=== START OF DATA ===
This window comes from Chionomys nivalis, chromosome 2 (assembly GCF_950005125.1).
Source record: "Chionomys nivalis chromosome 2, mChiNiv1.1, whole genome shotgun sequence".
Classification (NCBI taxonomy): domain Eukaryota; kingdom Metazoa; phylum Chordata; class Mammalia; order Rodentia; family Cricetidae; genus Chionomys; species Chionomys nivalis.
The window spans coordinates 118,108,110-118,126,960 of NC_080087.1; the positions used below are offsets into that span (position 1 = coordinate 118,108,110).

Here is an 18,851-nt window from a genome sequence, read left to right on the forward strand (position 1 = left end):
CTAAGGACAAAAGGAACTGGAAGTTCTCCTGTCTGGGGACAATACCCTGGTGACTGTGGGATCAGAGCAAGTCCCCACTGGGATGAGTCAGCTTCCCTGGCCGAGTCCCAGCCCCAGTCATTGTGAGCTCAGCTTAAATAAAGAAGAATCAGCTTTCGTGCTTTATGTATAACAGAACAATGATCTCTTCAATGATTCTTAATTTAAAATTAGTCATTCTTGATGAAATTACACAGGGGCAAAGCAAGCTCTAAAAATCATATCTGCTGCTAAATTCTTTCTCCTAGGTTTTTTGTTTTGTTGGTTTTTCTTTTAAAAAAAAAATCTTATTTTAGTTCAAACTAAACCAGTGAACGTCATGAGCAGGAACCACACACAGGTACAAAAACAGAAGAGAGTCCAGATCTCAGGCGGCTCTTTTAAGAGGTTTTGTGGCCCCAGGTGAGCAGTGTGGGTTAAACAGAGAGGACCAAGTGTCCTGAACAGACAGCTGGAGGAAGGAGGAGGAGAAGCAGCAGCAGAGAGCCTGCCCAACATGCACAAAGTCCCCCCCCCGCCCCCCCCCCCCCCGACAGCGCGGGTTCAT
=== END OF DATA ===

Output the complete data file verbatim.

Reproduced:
This window comes from Chionomys nivalis, chromosome 2 (assembly GCF_950005125.1).
Source record: "Chionomys nivalis chromosome 2, mChiNiv1.1, whole genome shotgun sequence".
Classification (NCBI taxonomy): domain Eukaryota; kingdom Metazoa; phylum Chordata; class Mammalia; order Rodentia; family Cricetidae; genus Chionomys; species Chionomys nivalis.
The window spans coordinates 118,108,110-118,126,960 of NC_080087.1; the positions used below are offsets into that span (position 1 = coordinate 118,108,110).

Here is an 18,851-nt window from a genome sequence, read left to right on the forward strand (position 1 = left end):
CTAAGGACAAAAGGAACTGGAAGTTCTCCTGTCTGGGGACAATACCCTGGTGACTGTGGGATCAGAGCAAGTCCCCACTGGGATGAGTCAGCTTCCCTGGCCGAGTCCCAGCCCCAGTCATTGTGAGCTCAGCTTAAATAAAGAAGAATCAGCTTTCGTGCTTTATGTATAACAGAACAATGATCTCTTCAATGATTCTTAATTTAAAATTAGTCATTCTTGATGAAATTACACAGGGGCAAAGCAAGCTCTAAAAATCATATCTGCTGCTAAATTCTTTCTCCTAGGTTTTTTGTTTTGTTGGTTTTTCTTTTAAAAAAAAAATCTTATTTTAGTTCAAACTAAACCAGTGAACGTCATGAGCAGGAACCACACACAGGTACAAAAACAGAAGAGAGTCCAGATCTCAGGCGGCTCTTTTAAGAGGTTTTGTGGCCCCAGGTGAGCAGTGTGGGTTAAACAGAGAGGACCAAGTGTCCTGAACAGACAGCTGGAGGAAGGAGGAGGAGAAGCAGCAGCAGAGAGCCTGCCCAACATGCACAAAGTCCCCCCCCCGCCCCCCCCCCCCCCGACAGCGCGGGTTCAT